House GOP accuses admin of suppressing EPA staff on 'endangerment' finding

House Republicans are blasting the Obama administration for allegedly suppressing a U.S. EPA analyst's study of the agency's proposed finding that greenhouse gases endanger public health and welfare.

GOP lawmakers are accusing the administration of ignoring an internal report written by an EPA career staffer because the report would have contradicted the administration's decision to move forward with its proposal that greenhouse gases threaten human health and welfare.

The four e-mails in question are dated between March 12 and March 17, prior to the agency's April release of the proposal. In the e-mail string, an EPA career economist asked the director of EPA's National Center of Environmental Economics to have his comments forwarded to the agency office responsible for managing the development of the "endangerment" finding.

The director of the economics office declined to forward the comments to EPA's air office in a subsequent e-mail. "The time for such discussion of fundamental issues has passed for this round," the director said. "The administrator and the administration has decided to move forward on endangerment, and your comments do not help the legal or policy case for this decision."

Republican lawmakers blasted the administration today, saying the agency had deliberately concealed a relevant analysis for political purposes.


"I'm sure it was very inconvenient for the EPA to consider a study that contradicted the findings it wanted to reach," said Rep. Jim Sensenbrenner (R-Wis.), ranking member of the House Select Committee on Energy Independence and Global Warming. "But EPA is supposed to reach its findings based on evidence, not on political goals."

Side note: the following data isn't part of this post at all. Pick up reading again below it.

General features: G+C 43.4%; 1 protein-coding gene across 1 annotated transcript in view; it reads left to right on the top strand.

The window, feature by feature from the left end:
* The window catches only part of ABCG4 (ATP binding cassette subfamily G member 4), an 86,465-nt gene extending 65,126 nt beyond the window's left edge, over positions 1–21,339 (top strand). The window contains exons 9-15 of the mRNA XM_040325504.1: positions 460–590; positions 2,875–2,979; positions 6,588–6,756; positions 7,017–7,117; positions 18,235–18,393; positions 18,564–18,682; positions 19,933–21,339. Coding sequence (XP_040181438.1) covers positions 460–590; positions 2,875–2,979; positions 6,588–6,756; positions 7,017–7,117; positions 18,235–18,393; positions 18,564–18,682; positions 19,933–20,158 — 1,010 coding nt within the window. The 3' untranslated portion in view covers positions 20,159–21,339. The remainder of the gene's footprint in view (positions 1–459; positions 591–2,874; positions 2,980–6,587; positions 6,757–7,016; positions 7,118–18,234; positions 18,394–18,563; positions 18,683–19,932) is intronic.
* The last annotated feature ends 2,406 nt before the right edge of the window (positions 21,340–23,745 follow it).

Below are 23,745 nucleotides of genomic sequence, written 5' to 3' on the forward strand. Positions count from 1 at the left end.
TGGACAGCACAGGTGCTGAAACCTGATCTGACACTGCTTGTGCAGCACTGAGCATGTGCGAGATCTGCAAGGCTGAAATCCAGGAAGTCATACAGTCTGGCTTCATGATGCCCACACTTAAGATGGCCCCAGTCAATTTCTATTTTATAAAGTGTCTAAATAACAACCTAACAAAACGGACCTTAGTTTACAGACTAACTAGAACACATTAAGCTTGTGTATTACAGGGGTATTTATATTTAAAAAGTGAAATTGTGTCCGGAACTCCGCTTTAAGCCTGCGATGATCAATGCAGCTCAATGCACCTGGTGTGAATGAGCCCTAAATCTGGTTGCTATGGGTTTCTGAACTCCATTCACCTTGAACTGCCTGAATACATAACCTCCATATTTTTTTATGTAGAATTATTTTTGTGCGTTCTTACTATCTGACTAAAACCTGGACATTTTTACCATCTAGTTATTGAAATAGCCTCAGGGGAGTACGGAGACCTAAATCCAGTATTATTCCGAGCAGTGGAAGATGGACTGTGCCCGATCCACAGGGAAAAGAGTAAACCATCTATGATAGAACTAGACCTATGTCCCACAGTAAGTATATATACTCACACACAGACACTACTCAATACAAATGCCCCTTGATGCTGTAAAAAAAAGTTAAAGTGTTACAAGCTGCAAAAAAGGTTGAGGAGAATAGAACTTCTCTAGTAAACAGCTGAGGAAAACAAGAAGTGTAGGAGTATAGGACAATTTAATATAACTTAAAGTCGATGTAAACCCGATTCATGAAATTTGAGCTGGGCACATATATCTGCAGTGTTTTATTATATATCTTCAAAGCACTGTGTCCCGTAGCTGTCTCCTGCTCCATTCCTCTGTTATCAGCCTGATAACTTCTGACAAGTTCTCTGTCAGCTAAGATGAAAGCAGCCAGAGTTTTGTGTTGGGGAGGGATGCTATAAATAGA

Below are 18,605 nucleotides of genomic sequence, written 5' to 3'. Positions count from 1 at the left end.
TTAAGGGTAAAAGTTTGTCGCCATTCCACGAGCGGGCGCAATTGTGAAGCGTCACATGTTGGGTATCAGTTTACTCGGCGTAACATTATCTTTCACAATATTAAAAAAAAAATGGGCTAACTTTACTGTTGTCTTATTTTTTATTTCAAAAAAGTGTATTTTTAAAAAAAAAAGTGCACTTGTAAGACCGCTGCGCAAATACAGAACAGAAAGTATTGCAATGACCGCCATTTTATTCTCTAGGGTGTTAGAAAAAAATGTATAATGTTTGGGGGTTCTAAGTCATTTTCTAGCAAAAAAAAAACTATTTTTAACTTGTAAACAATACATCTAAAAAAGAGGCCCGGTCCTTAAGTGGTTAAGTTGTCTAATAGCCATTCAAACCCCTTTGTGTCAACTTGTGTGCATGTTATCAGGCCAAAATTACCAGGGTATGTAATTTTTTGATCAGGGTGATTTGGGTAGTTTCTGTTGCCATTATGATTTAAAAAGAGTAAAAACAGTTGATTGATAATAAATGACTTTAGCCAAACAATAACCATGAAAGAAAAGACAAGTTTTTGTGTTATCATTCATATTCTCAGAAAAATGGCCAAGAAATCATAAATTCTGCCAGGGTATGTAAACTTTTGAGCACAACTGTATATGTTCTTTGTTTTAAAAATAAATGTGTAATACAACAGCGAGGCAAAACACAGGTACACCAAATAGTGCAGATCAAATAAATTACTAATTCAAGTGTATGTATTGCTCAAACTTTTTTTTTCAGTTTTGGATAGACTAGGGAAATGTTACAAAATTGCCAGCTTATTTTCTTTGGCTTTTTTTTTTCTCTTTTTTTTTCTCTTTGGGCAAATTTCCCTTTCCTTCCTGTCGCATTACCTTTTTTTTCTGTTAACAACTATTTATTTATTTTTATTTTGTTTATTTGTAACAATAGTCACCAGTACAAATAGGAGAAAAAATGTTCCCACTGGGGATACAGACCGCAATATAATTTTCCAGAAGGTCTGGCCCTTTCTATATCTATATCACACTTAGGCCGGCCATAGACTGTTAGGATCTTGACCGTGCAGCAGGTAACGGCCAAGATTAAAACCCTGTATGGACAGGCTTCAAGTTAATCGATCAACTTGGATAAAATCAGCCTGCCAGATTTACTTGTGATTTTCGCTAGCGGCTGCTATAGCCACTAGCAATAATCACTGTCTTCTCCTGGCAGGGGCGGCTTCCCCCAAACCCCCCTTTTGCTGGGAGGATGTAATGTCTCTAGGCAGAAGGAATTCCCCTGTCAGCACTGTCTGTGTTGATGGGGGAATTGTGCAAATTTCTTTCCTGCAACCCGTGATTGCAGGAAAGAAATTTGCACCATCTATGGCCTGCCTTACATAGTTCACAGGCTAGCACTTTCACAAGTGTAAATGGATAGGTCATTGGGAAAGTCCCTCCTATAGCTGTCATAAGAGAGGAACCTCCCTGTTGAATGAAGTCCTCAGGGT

Sensenbrenner, along with House Oversight Committee ranking member Darrell Issa (R-Calif.), sent a letter to EPA Administrator Lisa Jackson yesterday, saying the e-mail exchange portrays "an agency culture set in a predetermined course."

Rep. Joe Barton (R-Texas), the ranking member of the House Energy and Commerce Committee, sent a separate letter to Jackson yesterday.

The e-mails, Barton wrote, suggest that "substantive analysis that was critical of the proposed endangerment finding, and that had been prepared by the agency's own staff, was barred from agency consideration by supervising EPA officials, based on concerns of negative consequences for the office from which the analysis had been generated."

EPA spokeswoman Adora Andy dismissed the allegations that the agency had suppressed the views of one of its scientists. Her comments came in response to the public release of the e-mails and not in response to the lawmakers' letters, to which she said the agency would respond appropriately.

The development of the endangerment finding reflected the administration's commitment to openness, transparency and science-based decision-making, she said.

"In this instance, certain opinions were expressed by an individual who is not a scientist and was not part of the working group dealing with this issue," Andy added. "Nevertheless, several of the opinions and ideas proposed by this individual were submitted to those responsible for developing the proposed endangerment finding."

EPA wrapped up the public comment period on the endangerment finding Tuesday, despite requests from Republican lawmakers and industry groups to allow more time for the public to weigh in (E&ENews PM, June 22).

Click here to read the string of EPA e-mails.

Click here to read the letter from Sensenbrenner and Issa.

Click here to read Barton's letter.

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